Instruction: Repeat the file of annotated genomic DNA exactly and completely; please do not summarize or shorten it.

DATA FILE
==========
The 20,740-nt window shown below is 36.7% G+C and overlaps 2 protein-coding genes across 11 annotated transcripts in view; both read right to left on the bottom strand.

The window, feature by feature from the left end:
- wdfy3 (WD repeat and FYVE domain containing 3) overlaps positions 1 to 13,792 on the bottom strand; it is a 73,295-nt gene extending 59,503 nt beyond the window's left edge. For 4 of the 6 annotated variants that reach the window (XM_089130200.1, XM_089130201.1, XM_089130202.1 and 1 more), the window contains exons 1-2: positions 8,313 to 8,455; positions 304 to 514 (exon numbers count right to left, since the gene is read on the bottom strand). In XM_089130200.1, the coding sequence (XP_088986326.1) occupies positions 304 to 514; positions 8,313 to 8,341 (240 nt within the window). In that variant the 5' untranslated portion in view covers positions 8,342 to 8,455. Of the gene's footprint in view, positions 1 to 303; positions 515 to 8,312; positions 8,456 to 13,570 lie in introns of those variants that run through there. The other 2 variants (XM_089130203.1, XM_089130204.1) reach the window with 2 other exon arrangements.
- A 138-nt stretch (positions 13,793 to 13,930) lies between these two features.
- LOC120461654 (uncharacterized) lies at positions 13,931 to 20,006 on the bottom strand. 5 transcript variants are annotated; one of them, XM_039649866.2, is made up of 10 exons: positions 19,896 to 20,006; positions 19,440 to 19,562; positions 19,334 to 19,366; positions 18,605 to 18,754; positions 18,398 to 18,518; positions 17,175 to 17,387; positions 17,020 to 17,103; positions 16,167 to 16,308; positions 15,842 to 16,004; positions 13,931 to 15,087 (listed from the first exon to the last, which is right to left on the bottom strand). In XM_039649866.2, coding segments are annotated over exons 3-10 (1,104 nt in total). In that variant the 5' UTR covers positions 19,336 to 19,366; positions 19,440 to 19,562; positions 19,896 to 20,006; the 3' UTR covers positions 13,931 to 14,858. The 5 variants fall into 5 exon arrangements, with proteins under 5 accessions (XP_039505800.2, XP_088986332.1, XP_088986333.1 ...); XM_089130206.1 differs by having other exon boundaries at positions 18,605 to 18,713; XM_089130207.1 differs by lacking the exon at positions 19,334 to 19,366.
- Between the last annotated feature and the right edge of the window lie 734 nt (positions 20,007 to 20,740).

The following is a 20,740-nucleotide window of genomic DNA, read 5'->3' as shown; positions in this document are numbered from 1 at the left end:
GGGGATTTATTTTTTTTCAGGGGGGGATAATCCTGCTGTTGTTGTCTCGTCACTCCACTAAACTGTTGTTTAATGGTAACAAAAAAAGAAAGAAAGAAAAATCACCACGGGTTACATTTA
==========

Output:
The 20,740-nt window shown below is 36.7% G+C and overlaps 2 protein-coding genes across 11 annotated transcripts in view; both read right to left on the bottom strand.

The window, feature by feature from the left end:
- wdfy3 (WD repeat and FYVE domain containing 3) overlaps positions 1 to 13,792 on the bottom strand; it is a 73,295-nt gene extending 59,503 nt beyond the window's left edge. For 4 of the 6 annotated variants that reach the window (XM_089130200.1, XM_089130201.1, XM_089130202.1 and 1 more), the window contains exons 1-2: positions 8,313 to 8,455; positions 304 to 514 (exon numbers count right to left, since the gene is read on the bottom strand). In XM_089130200.1, the coding sequence (XP_088986326.1) occupies positions 304 to 514; positions 8,313 to 8,341 (240 nt within the window). In that variant the 5' untranslated portion in view covers positions 8,342 to 8,455. Of the gene's footprint in view, positions 1 to 303; positions 515 to 8,312; positions 8,456 to 13,570 lie in introns of those variants that run through there. The other 2 variants (XM_089130203.1, XM_089130204.1) reach the window with 2 other exon arrangements.
- A 138-nt stretch (positions 13,793 to 13,930) lies between these two features.
- LOC120461654 (uncharacterized) lies at positions 13,931 to 20,006 on the bottom strand. 5 transcript variants are annotated; one of them, XM_039649866.2, is made up of 10 exons: positions 19,896 to 20,006; positions 19,440 to 19,562; positions 19,334 to 19,366; positions 18,605 to 18,754; positions 18,398 to 18,518; positions 17,175 to 17,387; positions 17,020 to 17,103; positions 16,167 to 16,308; positions 15,842 to 16,004; positions 13,931 to 15,087 (listed from the first exon to the last, which is right to left on the bottom strand). In XM_039649866.2, coding segments are annotated over exons 3-10 (1,104 nt in total). In that variant the 5' UTR covers positions 19,336 to 19,366; positions 19,440 to 19,562; positions 19,896 to 20,006; the 3' UTR covers positions 13,931 to 14,858. The 5 variants fall into 5 exon arrangements, with proteins under 5 accessions (XP_039505800.2, XP_088986332.1, XP_088986333.1 ...); XM_089130206.1 differs by having other exon boundaries at positions 18,605 to 18,713; XM_089130207.1 differs by lacking the exon at positions 19,334 to 19,366.
- Between the last annotated feature and the right edge of the window lie 734 nt (positions 20,007 to 20,740).

The following is a 20,740-nucleotide window of genomic DNA, read 5'->3' as shown; positions in this document are numbered from 1 at the left end:
GGGGATTTATTTTTTTTCAGGGGGGGATAATCCTGCTGTTGTTGTCTCGTCACTCCACTAAACTGTTGTTTAATGGTAACAAAAAAAGAAAGAAAGAAAAATCACCACGGGTTACATTTA